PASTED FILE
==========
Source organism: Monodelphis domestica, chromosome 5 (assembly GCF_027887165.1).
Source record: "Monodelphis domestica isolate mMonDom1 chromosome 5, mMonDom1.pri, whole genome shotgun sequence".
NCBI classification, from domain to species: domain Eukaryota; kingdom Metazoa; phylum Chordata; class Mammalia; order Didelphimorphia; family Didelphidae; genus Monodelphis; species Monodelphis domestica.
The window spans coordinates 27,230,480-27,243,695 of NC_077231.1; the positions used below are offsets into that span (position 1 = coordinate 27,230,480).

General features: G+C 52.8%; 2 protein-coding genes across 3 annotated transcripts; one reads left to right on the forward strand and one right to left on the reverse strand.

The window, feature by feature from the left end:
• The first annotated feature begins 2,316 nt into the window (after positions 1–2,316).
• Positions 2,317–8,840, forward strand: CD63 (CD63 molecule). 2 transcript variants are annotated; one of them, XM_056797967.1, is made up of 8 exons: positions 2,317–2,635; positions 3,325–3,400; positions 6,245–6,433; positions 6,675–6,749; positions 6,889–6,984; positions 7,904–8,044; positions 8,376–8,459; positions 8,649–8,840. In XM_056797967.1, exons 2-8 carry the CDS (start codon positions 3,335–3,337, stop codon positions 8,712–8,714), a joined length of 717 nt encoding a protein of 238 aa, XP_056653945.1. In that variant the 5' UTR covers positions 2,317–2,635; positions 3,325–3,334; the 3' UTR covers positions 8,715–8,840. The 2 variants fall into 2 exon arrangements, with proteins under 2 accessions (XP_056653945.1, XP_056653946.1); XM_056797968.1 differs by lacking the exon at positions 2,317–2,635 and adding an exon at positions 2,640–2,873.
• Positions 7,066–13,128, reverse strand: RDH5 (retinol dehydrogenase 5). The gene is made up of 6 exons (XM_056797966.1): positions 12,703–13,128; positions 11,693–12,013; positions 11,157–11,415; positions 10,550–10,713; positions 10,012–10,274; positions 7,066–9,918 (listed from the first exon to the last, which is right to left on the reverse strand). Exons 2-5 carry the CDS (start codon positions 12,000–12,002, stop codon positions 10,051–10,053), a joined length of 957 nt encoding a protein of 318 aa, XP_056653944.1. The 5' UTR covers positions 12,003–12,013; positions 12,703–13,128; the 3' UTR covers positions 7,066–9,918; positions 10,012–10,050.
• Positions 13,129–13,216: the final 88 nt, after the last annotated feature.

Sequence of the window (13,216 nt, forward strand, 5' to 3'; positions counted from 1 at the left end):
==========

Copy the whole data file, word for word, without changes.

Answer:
Source organism: Monodelphis domestica, chromosome 5 (assembly GCF_027887165.1).
Source record: "Monodelphis domestica isolate mMonDom1 chromosome 5, mMonDom1.pri, whole genome shotgun sequence".
NCBI classification, from domain to species: domain Eukaryota; kingdom Metazoa; phylum Chordata; class Mammalia; order Didelphimorphia; family Didelphidae; genus Monodelphis; species Monodelphis domestica.
The window spans coordinates 27,230,480-27,243,695 of NC_077231.1; the positions used below are offsets into that span (position 1 = coordinate 27,230,480).

General features: G+C 52.8%; 2 protein-coding genes across 3 annotated transcripts; one reads left to right on the forward strand and one right to left on the reverse strand.

The window, feature by feature from the left end:
• The first annotated feature begins 2,316 nt into the window (after positions 1–2,316).
• Positions 2,317–8,840, forward strand: CD63 (CD63 molecule). 2 transcript variants are annotated; one of them, XM_056797967.1, is made up of 8 exons: positions 2,317–2,635; positions 3,325–3,400; positions 6,245–6,433; positions 6,675–6,749; positions 6,889–6,984; positions 7,904–8,044; positions 8,376–8,459; positions 8,649–8,840. In XM_056797967.1, exons 2-8 carry the CDS (start codon positions 3,335–3,337, stop codon positions 8,712–8,714), a joined length of 717 nt encoding a protein of 238 aa, XP_056653945.1. In that variant the 5' UTR covers positions 2,317–2,635; positions 3,325–3,334; the 3' UTR covers positions 8,715–8,840. The 2 variants fall into 2 exon arrangements, with proteins under 2 accessions (XP_056653945.1, XP_056653946.1); XM_056797968.1 differs by lacking the exon at positions 2,317–2,635 and adding an exon at positions 2,640–2,873.
• Positions 7,066–13,128, reverse strand: RDH5 (retinol dehydrogenase 5). The gene is made up of 6 exons (XM_056797966.1): positions 12,703–13,128; positions 11,693–12,013; positions 11,157–11,415; positions 10,550–10,713; positions 10,012–10,274; positions 7,066–9,918 (listed from the first exon to the last, which is right to left on the reverse strand). Exons 2-5 carry the CDS (start codon positions 12,000–12,002, stop codon positions 10,051–10,053), a joined length of 957 nt encoding a protein of 318 aa, XP_056653944.1. The 5' UTR covers positions 12,003–12,013; positions 12,703–13,128; the 3' UTR covers positions 7,066–9,918; positions 10,012–10,050.
• Positions 13,129–13,216: the final 88 nt, after the last annotated feature.

Sequence of the window (13,216 nt, forward strand, 5' to 3'; positions counted from 1 at the left end):